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Andrew Stanton is one of the greatest storytellers in making audiences care. He’s the writer of all three Toy Story films as well as Wall-E, Finding Nemo, and John Carter.

Stanton knows every story comes forth by blood, sweat and tears. He carefully designs stories to draw people in. What’s the one rule that he swears by when writing these stories?

The greatest story commandment is: Make me care.

Let’s focus on how you can use a few film-based storytelling concepts that are geared specifically towards capturing an audience’s affections and making audiences care about your cause.

wall-e-audience-storytelling

Three ways to making audiences care:

1. Caring does not come by chance but by design

When you watch Wall-E stretch out his robot hand to Eva while the 1920s love song is playing in the background, we forget there is no dialogue. We are doing the work to create story.

And Stanton’s point is made: he designed it this way on purpose.

He specifically engineered those moments so we can use our imagination to fill in the details.  Have the same mindset when crafting your impact story.

2. Identify the scratch she can’t itch

Every main character (real or imagined) has a ‘spine’ that drives the person/character’s actions and reactions. Often this “itch” represents the tension of unfulfilled desires and hopes for oneself or others. It’s the “itch” that propels people forward despite difficult circumstances. For example:

    • Perhaps a young woman’s “itch” is to work extra hours to fund her daughter’s education in order to secure her future.
    • Or, for a young man who never had a father, it might be to be a father figure to those who have none.
    • Maybe it’s a teenage girl who struggles with depression and worthlessness who is hell bent to find her unique place in this world to give back to society.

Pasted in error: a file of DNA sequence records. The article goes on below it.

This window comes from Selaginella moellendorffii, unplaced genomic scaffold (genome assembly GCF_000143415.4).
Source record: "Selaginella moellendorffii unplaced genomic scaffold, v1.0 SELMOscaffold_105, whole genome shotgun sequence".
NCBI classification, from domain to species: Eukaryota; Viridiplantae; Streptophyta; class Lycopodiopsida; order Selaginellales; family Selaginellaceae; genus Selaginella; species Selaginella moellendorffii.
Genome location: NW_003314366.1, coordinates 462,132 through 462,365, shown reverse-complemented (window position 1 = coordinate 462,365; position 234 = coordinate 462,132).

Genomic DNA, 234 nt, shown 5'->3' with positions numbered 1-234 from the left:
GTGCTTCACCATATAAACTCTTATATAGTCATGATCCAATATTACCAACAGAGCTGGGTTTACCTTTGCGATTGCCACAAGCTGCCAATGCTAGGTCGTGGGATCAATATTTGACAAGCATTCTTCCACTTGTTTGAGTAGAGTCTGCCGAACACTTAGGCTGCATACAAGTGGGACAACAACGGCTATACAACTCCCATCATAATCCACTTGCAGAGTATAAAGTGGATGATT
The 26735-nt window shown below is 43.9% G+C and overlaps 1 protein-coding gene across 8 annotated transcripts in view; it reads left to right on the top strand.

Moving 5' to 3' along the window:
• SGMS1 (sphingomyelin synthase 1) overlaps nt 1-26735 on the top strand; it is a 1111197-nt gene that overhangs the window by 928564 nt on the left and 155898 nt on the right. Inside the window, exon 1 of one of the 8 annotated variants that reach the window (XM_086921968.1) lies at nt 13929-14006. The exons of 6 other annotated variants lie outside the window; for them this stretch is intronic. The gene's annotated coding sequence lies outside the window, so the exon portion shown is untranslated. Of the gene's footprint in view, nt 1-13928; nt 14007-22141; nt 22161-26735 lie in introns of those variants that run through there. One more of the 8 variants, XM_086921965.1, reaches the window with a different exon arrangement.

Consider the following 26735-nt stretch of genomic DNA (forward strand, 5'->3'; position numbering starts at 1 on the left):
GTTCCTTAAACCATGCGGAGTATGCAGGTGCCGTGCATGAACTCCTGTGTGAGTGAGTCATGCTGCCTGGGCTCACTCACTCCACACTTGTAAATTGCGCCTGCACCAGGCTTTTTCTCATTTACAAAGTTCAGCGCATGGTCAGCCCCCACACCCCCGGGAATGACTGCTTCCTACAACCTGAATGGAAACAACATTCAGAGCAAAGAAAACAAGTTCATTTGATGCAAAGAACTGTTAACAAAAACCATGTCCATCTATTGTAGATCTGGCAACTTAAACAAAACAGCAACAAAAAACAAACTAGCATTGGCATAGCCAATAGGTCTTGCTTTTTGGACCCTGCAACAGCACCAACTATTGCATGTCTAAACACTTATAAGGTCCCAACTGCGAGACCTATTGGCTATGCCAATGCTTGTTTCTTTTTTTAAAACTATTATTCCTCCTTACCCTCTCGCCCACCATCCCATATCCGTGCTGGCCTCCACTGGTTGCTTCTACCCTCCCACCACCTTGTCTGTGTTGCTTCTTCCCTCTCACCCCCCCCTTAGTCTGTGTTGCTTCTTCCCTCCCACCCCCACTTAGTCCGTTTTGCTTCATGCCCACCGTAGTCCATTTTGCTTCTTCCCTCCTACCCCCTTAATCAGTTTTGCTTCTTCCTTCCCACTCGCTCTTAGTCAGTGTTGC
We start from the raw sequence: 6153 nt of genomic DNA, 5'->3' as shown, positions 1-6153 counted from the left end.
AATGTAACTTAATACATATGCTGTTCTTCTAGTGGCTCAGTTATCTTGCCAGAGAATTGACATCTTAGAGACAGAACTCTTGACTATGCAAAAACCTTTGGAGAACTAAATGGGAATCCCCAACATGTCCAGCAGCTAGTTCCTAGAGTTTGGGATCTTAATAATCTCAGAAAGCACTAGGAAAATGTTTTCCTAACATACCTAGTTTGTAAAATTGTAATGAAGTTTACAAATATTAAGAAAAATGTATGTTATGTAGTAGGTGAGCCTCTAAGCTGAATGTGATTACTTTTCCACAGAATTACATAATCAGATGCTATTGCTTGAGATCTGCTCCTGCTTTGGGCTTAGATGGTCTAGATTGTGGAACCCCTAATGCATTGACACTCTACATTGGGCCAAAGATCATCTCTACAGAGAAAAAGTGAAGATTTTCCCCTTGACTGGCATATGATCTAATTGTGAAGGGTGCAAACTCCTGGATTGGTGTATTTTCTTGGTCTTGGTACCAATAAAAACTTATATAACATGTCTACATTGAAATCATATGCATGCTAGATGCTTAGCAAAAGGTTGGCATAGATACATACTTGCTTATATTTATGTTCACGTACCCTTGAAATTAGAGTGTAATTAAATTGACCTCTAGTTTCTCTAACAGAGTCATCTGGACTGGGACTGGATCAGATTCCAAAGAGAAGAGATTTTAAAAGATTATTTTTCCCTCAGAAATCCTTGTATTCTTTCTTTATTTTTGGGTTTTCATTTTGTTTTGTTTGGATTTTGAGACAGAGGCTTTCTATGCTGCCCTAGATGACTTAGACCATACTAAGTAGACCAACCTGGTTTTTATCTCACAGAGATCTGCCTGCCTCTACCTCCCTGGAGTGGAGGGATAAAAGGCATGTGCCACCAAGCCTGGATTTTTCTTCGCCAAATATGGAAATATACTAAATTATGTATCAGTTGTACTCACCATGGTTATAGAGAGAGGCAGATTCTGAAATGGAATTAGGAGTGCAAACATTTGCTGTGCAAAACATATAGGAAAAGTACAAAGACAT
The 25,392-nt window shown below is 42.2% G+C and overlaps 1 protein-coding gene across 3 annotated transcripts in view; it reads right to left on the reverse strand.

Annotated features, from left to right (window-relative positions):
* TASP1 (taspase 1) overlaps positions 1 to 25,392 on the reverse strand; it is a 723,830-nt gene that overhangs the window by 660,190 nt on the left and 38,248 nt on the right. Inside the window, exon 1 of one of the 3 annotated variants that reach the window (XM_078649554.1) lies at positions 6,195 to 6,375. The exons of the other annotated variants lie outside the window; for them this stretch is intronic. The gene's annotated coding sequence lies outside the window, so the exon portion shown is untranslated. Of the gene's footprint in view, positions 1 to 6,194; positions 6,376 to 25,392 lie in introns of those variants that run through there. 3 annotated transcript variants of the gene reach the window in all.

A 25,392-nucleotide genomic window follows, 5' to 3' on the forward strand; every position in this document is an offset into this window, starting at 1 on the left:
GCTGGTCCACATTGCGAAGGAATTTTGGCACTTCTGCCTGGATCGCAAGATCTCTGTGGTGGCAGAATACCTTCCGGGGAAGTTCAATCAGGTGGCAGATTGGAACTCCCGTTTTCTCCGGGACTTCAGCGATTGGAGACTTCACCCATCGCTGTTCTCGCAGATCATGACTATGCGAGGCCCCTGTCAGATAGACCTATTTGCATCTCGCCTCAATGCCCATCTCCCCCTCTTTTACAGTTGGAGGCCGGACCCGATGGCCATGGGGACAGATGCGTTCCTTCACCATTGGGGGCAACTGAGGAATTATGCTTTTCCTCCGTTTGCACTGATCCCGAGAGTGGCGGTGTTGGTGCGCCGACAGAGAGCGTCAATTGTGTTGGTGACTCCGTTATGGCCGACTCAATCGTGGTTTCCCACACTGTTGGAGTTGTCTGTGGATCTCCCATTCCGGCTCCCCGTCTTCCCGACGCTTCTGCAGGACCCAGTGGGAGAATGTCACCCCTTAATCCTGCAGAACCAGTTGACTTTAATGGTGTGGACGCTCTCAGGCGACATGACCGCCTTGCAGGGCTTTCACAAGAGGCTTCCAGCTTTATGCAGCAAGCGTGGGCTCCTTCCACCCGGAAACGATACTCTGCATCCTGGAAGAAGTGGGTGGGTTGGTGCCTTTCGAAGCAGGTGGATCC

As you collect details from an impact story, listen for themes, listen for the person’s motivation, listen for their ‘spine,’ — and explicitly state it in the narrative.

3. Invoke the common emotional experience

No matter if it’s Nemo, the Godfather, or Sesame Street, what draws us in to movies, TV shows, and animation is when we experience similarities between ourselves and others. Your audience does not need to have gone through the same exact situation to have empathy towards the protagonist in your story.

Simply put, these concepts embody a fraction of the human experience. So, no matter the success of an individual, be sure to make them very human to your readers. Purposefully design and craft your impact story by noting traits of resilience and the reality of the emotional struggle to get to where they are today.

Guaranteed – your supporters will love it! You’ve got this!

Neesha Roberts is a content writer for CauseVox. She focuses on online fundraising, social media, and nonprofit marketing.

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